The following movie was reviewed at the 2007 Tribeca Film Festival:
Half Moon (Niwemang)
World Narrative Competition
2006, Iran, Iraq, Austria, France
Celebrated filmmaker, Bahman Ghobadi, returns with this meditative portrayal on life after the Saddam Hussein regime in Kurdistan, and how the characters in his film deal with the restraints still placed upon them today. The first Kurdish director in the history of Iranian cinema, Ghobadi has come to prominence and is recognized as one of the leading figures in the New Iranian cinema. With films such as A Time for Drunken Horses (2000) and Turtles Can Fly (2004), Ghobadi has achieved a careful and loving examination of his own people and their daily lives. These stories are not overt political statements; they present small groups of characters coping with an ever-changing modern Iran and Iraq.
In Half Moon, he tells the story of Mamo, a reknown Kurdish folk musician who, after years and years of trying, has finally obtained permission to cross the Iranian border and perform in Iraqi Kurdistan. Herein begins his journey, along with his twelve sons and their bumbling bus driver Kako, of getting across Iran and into Iraq. With a stark landscape acting as the backdrop and a muted cinematography, Ghobadi gently weaves this melancholic tale, as Mamo slowly comes to terms with all that he has lost.
The one element Mamo desperately needs for this performance, despite the warnings of his sons, is the celestial voice of a female. Since the 1979 Iranian Revolution, all females have been prohibited from singing in public, so Mamo must find his muse, Hesho, in a mountain retreat where a whole community of exiled female singers live. Transporting her from Iran to Iraq is a serious felony, which could ultimately lead to the end of Mamo’s quest. However, with all the elements in place, Mamo is ready.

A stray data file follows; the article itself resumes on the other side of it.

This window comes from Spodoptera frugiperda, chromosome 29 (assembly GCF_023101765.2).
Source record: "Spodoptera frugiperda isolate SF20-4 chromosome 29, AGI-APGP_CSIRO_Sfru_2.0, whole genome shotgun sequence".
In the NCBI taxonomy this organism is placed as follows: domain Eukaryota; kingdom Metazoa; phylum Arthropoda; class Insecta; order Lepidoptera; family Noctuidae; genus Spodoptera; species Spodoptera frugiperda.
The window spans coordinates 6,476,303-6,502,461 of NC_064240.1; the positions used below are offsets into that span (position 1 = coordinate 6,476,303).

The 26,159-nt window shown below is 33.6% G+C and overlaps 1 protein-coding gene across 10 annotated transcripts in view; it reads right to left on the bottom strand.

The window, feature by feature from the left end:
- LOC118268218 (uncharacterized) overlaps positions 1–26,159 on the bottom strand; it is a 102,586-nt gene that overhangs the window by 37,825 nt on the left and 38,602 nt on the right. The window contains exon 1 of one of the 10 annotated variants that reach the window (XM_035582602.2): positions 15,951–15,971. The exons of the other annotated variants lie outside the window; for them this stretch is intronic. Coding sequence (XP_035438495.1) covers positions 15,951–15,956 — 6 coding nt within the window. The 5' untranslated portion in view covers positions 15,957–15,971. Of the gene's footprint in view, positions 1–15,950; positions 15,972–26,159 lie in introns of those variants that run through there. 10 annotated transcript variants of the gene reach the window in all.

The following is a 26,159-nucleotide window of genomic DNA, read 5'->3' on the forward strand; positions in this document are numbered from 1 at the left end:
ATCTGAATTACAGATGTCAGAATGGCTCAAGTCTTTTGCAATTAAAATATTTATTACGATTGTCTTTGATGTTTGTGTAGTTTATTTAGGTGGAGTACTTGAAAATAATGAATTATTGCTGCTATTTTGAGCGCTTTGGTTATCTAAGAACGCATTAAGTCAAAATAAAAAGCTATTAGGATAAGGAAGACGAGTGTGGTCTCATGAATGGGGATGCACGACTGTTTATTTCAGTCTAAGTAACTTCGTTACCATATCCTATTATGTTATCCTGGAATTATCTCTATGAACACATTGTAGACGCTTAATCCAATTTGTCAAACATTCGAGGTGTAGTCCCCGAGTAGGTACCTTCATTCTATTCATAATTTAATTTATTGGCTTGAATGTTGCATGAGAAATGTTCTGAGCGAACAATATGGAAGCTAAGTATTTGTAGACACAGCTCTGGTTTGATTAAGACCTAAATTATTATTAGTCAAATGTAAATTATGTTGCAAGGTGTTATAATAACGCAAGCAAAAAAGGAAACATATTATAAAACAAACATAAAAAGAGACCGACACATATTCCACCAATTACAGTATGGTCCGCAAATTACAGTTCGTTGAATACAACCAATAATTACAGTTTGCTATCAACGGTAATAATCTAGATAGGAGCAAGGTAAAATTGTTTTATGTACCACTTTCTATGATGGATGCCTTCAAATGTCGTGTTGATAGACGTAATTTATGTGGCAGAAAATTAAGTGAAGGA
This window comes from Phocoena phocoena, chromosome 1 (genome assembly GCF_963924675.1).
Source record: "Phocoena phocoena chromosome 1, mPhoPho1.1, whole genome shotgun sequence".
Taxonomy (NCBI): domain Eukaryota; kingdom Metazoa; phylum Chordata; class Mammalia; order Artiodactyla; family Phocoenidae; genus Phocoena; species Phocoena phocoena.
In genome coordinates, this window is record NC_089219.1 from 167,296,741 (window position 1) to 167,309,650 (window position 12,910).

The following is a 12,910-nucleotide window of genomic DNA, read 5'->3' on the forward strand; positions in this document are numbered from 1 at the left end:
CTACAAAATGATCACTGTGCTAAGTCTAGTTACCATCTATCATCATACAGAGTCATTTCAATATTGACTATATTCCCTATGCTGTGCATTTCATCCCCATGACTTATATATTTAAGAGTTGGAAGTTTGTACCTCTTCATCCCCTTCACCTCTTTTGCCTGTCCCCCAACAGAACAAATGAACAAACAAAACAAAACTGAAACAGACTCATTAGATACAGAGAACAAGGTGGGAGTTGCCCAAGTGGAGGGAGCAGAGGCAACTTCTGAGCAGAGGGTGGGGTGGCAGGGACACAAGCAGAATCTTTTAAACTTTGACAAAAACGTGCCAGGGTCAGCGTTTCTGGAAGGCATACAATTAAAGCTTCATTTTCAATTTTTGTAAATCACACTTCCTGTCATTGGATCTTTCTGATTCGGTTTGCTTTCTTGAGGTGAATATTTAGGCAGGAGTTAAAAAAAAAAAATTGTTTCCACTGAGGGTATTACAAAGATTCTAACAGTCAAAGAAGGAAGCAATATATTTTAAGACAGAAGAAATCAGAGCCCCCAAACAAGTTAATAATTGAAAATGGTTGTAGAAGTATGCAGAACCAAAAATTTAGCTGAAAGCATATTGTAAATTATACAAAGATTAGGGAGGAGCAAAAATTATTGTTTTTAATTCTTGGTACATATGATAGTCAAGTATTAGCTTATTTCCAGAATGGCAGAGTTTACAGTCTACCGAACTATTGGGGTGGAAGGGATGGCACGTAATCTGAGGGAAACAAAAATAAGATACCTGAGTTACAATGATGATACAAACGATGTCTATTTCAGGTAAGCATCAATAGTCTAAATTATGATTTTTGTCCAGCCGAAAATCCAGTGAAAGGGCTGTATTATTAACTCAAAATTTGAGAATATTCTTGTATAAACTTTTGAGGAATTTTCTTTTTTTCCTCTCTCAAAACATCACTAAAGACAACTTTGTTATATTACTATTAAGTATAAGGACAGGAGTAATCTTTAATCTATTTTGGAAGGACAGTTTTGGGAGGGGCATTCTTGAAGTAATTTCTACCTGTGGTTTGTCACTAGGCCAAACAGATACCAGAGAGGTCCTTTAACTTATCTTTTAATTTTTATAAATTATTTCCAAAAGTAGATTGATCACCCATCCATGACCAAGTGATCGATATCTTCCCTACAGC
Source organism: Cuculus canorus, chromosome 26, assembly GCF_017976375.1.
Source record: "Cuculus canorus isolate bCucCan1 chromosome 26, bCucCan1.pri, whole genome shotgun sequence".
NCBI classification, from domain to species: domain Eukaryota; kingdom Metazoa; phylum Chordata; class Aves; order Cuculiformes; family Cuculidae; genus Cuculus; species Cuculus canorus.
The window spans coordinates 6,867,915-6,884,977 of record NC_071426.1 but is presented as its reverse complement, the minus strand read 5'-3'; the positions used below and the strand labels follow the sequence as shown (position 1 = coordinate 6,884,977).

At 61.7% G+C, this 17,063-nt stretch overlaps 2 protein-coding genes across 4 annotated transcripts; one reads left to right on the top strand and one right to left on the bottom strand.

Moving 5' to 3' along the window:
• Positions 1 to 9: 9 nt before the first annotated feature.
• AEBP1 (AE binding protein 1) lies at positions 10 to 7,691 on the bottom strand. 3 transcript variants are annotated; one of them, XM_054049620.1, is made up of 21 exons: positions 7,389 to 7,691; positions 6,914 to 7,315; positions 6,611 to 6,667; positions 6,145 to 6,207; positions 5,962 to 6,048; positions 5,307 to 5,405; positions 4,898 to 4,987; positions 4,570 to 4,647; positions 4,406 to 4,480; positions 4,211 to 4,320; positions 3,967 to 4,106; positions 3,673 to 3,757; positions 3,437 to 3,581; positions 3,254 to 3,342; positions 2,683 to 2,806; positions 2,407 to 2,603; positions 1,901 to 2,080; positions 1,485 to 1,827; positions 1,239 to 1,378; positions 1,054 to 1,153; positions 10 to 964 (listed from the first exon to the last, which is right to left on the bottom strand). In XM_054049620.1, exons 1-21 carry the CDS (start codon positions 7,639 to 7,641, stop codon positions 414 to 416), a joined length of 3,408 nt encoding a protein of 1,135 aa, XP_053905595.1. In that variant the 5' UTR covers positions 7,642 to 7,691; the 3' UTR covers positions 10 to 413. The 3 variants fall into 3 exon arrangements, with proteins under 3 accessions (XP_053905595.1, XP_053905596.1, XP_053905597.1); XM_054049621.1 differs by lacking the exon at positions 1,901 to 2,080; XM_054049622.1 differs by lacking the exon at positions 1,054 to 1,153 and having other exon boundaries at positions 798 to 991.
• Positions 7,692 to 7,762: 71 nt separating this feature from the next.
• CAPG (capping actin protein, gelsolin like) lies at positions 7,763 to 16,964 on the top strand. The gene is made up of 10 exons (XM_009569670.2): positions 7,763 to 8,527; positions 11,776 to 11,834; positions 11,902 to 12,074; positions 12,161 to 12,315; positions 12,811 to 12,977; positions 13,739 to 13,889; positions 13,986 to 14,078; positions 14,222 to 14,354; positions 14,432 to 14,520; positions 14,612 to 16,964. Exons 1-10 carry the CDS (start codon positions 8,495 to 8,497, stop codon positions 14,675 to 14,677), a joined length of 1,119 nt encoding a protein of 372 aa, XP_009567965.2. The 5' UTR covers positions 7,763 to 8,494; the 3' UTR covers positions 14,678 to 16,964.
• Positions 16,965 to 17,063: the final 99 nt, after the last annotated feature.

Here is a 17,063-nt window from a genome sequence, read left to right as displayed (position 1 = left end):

Many other difficulties arise upon the trail, such as visits with prophets, disappearances of sons, and random police checks that end in tragedy. And for me, as a Westerner, it is here that my only disappointments with the film come up. I felt that despite the delicate storytelling and lively characters, the film progressed in a very predictable manner. It felt as though I was watching a film where all of a sudden, a character was going to shout out, “We got to get together and do it for the band!” Not to undermine the significance of Mamo’s journey, or the struggles of the Kurdish people and what they have gone through in order to be where they are today, but at times, the film almost felt like “The Blues Brothers” stuck in the dessert. With a very “out of the fire into the frying pan” feel to it, Mamo and his band of loyal sons just can’t get a break throughout, and its this aspect that made the film drag on a bit and make it seem almost plastic at times.
All in all though, a fine piece of filmmaking from a director whose own voice gets stronger and stronger with every new project realized. Worth watching and experiencing.
/Film Rating: 8.5 out of 10